Kansas Basketball: Biggest Takeaways from Showdown vs. Oklahoma

Rob Goldberg@TheRobGoldbergFeatured ColumnistJanuary 21, 2015

Kansas Basketball: Biggest Takeaways from Showdown vs. Oklahoma

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    Orlin Wagner/Associated Press

    Monday's battle against the Oklahoma Sooners caused Kansas Jayhawks fans to feel a complete season's worth of emotions.

    Kansas earned an 85-78 victory, but it didn't come easy despite a quick start. The Jayhawks went up 51-32 in the first half but completely collapsed in the second half to eventually trail 59-58. Just when it seemed like a second straight loss was coming, they found a way to bounce back to finish on top.

    The win moved the squad to 4-1 in the Big 12, as it remains a top contender to once again bring home a conference title. Of course, Iowa State, Kansas State and a long list of other teams remain in the way of an 11th straight championship.

    In order to remain competitive for the rest of the year, it is important for Kansas to learn as much as possible from both wins and losses. Fortunately, this past game was very telling for examining both positives and negatives with this group.

    Here is a look at the biggest takeaways from the latest win over Oklahoma.

This Team Has Heart

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    Orlin Wagner/Associated Press

    If the game ended the way it seemed like it was going to—a blown 19-point lead and a disappointing home loss—the story would have been the lack of leadership, with no one capable of stepping up when things were going wrong.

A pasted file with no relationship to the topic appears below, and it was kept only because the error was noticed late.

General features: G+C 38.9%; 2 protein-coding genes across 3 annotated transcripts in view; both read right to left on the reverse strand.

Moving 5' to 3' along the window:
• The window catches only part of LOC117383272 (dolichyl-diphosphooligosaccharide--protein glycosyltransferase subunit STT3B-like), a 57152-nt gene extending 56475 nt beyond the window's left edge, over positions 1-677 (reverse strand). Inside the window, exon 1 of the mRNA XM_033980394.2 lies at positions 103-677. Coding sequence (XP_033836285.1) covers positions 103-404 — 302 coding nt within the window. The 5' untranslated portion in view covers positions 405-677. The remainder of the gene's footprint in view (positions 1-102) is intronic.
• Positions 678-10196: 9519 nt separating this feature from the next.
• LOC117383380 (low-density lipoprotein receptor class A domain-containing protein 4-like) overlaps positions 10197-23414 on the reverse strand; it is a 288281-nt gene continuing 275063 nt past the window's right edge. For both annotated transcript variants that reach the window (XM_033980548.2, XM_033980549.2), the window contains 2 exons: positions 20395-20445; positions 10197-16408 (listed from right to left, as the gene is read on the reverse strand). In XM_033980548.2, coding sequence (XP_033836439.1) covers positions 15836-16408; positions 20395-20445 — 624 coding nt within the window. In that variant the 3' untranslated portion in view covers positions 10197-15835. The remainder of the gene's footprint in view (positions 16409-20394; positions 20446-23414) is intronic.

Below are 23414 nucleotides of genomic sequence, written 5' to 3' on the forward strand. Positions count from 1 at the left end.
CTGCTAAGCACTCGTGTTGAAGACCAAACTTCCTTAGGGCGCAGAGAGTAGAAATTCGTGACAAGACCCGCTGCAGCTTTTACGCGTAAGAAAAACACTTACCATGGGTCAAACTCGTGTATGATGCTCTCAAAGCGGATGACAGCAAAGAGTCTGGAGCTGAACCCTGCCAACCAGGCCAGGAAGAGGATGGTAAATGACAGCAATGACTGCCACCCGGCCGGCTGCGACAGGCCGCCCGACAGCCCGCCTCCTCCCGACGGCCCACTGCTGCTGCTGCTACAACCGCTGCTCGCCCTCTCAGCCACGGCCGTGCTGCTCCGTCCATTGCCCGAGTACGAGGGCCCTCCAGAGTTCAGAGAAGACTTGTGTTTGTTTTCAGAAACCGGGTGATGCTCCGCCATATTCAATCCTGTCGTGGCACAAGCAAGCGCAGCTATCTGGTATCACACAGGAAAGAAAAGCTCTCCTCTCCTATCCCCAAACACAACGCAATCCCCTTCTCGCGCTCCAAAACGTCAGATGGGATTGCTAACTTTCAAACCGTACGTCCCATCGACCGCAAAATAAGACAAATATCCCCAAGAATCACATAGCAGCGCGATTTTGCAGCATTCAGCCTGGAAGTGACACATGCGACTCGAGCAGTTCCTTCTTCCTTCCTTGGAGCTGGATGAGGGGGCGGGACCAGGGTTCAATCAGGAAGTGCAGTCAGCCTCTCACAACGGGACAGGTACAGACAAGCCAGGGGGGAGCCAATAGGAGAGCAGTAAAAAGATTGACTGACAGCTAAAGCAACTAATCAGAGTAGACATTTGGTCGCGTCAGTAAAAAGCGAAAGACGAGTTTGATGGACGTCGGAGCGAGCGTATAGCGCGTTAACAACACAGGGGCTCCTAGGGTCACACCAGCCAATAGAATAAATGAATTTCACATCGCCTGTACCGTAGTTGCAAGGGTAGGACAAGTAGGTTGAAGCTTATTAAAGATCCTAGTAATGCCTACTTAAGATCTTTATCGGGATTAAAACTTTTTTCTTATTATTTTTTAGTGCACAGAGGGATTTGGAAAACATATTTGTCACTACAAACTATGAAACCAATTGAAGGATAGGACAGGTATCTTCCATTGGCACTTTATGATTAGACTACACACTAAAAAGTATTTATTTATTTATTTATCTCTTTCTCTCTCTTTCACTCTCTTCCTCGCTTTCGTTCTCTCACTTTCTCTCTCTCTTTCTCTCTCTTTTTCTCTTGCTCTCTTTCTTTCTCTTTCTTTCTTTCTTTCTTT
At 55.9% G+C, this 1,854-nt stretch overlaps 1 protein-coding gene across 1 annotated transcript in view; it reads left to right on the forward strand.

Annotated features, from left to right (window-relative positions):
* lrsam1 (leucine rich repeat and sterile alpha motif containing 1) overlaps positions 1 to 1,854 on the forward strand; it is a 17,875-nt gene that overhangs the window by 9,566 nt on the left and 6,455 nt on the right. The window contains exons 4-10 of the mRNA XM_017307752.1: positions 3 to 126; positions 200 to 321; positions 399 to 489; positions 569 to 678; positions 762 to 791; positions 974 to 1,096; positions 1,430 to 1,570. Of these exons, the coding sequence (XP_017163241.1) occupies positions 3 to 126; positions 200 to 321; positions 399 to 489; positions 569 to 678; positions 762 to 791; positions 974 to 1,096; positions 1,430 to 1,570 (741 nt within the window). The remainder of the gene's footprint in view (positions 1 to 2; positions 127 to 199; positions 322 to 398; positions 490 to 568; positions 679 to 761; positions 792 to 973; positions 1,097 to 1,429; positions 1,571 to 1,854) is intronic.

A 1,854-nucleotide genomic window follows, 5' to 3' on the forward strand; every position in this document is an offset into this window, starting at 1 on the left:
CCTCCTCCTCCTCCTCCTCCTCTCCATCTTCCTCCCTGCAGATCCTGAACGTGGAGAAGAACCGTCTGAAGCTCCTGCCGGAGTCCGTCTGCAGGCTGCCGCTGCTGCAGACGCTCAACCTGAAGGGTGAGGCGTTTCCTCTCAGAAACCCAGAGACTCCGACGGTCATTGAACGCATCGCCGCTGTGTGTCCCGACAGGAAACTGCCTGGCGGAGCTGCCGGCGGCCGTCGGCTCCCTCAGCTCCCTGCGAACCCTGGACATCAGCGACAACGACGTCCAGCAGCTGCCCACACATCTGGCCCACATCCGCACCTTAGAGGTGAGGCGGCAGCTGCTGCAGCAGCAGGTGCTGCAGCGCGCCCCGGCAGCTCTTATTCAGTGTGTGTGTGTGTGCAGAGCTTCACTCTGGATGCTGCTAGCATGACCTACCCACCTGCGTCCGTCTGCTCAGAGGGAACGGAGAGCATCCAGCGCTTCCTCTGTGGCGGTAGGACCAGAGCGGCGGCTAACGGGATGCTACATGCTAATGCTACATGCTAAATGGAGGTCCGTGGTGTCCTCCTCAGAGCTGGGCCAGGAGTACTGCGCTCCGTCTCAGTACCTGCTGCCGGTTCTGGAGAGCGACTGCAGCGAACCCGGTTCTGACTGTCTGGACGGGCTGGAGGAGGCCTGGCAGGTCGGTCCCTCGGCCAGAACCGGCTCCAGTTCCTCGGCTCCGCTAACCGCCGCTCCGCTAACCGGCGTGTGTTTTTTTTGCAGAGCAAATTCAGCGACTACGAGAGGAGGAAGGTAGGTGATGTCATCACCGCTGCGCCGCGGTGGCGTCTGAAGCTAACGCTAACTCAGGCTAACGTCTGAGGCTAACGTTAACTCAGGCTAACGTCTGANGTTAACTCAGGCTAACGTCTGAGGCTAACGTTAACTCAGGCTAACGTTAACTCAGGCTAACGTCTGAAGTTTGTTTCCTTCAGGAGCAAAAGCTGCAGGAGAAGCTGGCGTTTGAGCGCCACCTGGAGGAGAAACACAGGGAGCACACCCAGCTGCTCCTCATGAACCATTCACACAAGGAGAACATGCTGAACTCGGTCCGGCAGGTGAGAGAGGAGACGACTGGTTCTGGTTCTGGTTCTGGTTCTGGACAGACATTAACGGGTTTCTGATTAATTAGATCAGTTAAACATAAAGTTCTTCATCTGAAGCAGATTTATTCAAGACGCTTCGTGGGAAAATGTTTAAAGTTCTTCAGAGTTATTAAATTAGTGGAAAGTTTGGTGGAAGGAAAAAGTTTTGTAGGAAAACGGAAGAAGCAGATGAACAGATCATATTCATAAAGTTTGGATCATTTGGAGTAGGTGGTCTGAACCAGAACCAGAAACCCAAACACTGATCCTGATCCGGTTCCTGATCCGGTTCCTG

However, Kansas proved the critics wrong by stepping up when needed and earning an impressive victory.

    Perry Ellis made some big baskets to keep Oklahoma from pulling away, and Kelly Oubre got the big points late to take the lead and then pull away. This type of performance showed a lot of character from this young team to not let a bad stretch ruin the game.

    ESPN's Jay Bilas believed it was more than heart that helped the team win, tweeting, "As Bill Raftery would say, Kansas has 'onions.' There's a reason the Jayhawks have won ten in a row. #respect."

    The Jayhawks had a similar win against Utah where they blew a 21-point lead in the second half before pulling out a win. They also earned a come-from-behind victory against Florida and a few other gritty wins this year.

    Although you never want to blow big leads or go behind, the fact this team showed it can still pull out wins should be very encouraging going forward.

Freshman Duo Finally Realizing Expectations

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    Earlier in the season, there were questions about whether Kelly Oubre would ever get consistent playing time. Just last game, Cliff Alexander was benched for almost the entire second half due to a lack of effort.

    However, the freshman duo came through Monday with the best combined showing we have seen all season.

    Oubre started the game hot, with a pair of three-pointers in the opening minutes, and kept up his effort throughout. When Kansas needed a shot late, the wing took it upon himself to make the necessary plays, and he finished some tough shots to help seal the win.

    As for Alexander, the effort was finally there, as he managed 13 points, 13 rebounds and three blocks off the bench.

    "It’s just an energy thing," he explained after the game, via Jesse Newell of The Topeka Capital-Journal. "Me and (coach) both think I need to play with a high motor. I agree with it."

    If he can play every game with the same level of intensity, he will be almost unstoppable at this level.

    This tandem was expected to do big things before the start of the season, and we are finally seeing what the freshmen are capable of at just the right time.

Three-Point Shooting Can Come and Go